Boswell nails it.
By Thomas Boswell
Wednesday, December 15, 2004; Page D01
Late Tuesday night, in the 11th hour of a marathon D.C. Council meeting, chairman Linda W. Cropp blew to smithereens the deal that MLB thought it had in place with Washington to build a ballpark on the Anacostia waterfront. With that single blow, which leaves baseball no alternatives, the return of major league baseball to the nation's capital is now dead.
The bits of charred ash and shattered fragments that you see falling from the sky are the remnants of the destruction that Cropp wrought. With one amendment to a stadium-funding bill, she demolished the most basic pillar on which the District's agreement with baseball was built. By a 10-3 vote, the council demanded that at least half of the cost of any new stadium be built with private financing, which does not exist, rather than public funding, as stipulated in D.C.'s deal with baseball.
A stadium in search of hypothetical funding, funding that may never be found, is not a stadium at all. It is just a convenient political lie. The entire purpose of baseball's long search for a new home for the Expos was so the sport could sell the team. Who is going to buy a team to play in a stadium that isn't funded and may never be? Nobody. Nobody on earth.
Now, thanks to Cropp, baseball's entire motive for moving the ex-Expos to Washington -- to sell the team -- has been erased. Any solid deal in any town is now better than what Washington is offering -- which is nothing.
The question of whether baseball will now jerk its franchise out of Washington is not a question at all. It is a foregone conclusion. Why would baseball come here? We have pulled a bait-and-switch on the sport. We have broken a deal negotiated by Mayor Anthony A. Williams, the city's highest elected official. And worst of all, Cropp and her council didn't have the guts to stand up and say: "This stadium is too good a deal for baseball and not good enough for the District. You tied poor Mayor Williams in a knot. We're not approving such a lousy ballpark deal. We reject it. Take your team somewhere else."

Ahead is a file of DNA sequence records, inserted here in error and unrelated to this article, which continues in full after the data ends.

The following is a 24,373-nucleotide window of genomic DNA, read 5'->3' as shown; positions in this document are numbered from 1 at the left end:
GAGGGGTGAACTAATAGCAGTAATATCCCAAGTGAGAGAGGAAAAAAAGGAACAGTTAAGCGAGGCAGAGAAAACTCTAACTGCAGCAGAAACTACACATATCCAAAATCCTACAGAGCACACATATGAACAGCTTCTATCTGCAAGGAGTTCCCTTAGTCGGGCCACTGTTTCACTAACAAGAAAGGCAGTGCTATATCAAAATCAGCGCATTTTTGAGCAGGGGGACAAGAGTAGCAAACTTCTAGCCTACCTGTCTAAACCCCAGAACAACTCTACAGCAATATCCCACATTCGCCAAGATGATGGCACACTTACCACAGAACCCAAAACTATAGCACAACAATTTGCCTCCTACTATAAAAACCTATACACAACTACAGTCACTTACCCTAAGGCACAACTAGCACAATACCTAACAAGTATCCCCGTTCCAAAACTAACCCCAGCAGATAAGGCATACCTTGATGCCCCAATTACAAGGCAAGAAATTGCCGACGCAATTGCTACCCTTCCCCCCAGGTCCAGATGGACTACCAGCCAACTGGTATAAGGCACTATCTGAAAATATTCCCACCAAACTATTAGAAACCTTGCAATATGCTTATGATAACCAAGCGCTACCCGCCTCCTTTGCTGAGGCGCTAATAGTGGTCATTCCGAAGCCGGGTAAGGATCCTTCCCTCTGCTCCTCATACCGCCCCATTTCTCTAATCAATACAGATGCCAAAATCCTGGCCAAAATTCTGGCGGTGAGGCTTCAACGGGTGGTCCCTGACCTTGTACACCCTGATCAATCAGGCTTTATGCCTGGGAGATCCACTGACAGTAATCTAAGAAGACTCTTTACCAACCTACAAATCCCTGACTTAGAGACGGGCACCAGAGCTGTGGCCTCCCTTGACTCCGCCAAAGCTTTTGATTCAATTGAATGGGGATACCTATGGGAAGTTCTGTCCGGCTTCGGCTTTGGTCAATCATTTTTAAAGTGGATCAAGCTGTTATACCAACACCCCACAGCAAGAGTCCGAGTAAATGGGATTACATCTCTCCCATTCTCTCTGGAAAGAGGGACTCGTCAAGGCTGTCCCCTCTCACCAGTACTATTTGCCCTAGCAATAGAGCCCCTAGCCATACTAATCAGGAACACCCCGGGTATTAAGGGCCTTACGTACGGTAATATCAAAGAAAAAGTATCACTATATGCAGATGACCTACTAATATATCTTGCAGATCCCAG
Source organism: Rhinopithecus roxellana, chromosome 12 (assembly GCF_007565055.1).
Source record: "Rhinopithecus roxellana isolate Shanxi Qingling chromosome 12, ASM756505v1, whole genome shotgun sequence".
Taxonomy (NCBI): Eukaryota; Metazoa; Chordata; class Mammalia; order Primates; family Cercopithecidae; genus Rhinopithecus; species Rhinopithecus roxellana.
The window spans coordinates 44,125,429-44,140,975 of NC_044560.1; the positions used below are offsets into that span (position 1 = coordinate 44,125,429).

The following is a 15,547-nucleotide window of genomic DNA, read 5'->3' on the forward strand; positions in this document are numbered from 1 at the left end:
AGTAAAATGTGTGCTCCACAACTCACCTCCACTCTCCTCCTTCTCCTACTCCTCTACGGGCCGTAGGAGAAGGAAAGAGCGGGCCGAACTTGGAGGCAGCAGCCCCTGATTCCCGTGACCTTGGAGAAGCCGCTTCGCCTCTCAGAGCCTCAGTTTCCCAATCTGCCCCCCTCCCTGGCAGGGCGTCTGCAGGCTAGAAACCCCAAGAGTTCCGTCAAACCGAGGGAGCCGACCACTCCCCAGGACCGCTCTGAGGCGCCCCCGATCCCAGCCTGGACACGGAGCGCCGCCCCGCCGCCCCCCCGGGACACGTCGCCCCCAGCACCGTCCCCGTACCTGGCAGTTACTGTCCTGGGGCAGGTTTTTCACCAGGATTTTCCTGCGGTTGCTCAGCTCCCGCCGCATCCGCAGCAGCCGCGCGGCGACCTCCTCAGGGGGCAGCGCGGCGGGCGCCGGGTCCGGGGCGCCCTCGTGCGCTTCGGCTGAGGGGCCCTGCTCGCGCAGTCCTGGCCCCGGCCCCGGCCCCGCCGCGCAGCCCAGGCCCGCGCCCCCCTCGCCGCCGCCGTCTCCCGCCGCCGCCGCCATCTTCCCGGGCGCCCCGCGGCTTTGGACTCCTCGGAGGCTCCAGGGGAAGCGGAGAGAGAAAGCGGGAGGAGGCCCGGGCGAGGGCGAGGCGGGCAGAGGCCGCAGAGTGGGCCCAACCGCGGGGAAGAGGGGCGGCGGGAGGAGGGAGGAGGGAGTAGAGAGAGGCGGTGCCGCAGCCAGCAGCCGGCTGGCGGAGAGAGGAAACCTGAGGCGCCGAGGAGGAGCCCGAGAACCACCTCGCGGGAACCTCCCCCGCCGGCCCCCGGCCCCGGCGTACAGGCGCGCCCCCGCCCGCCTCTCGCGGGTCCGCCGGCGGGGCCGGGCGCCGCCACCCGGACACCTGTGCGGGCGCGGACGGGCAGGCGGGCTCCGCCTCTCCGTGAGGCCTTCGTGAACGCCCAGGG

That's a defensible position. It may be right or wrong. But those are the kind of decisions a city's council should make.
Instead, Cropp and her crowd want to hide their true intentions so they will not have "They Killed Baseball" signs nailed to their political backs. But that's what they did. And that's who they are.
Cropp doesn't want to leave fingerprints. Instead, she wants to leave the impression that she was merely trying to save the District money. Instead, she has now cost it a team and all the benefits of development in Southeast that it might have ignited.
"I do not want to do the public financing of this deal at this level," said Cropp. "I am not sure how baseball will react. But without this piece [of the legislation] I will not vote for this agreement."
Oh, she knows how baseball will react. It'll go ballistic. Will the sport want to come to Washington badly enough to put up with what council member Jack Evans, the point man throughout negotiations, called "a complete violation of our deal"?
In our dreams. The Nationals are gone. That didn't take long, did it? Save those hats with the tilted 'W' on the front. They'll be collectors' items before the week is over. Only a miracle could save Washington's deal with baseball now. Cropp killed it. Whether she did it out of civic conscience, as she claims, or pique, or political aspiration or simply -- and this is a possibility -- a general ignorance of the waters in which she was swimming, is a question for the future.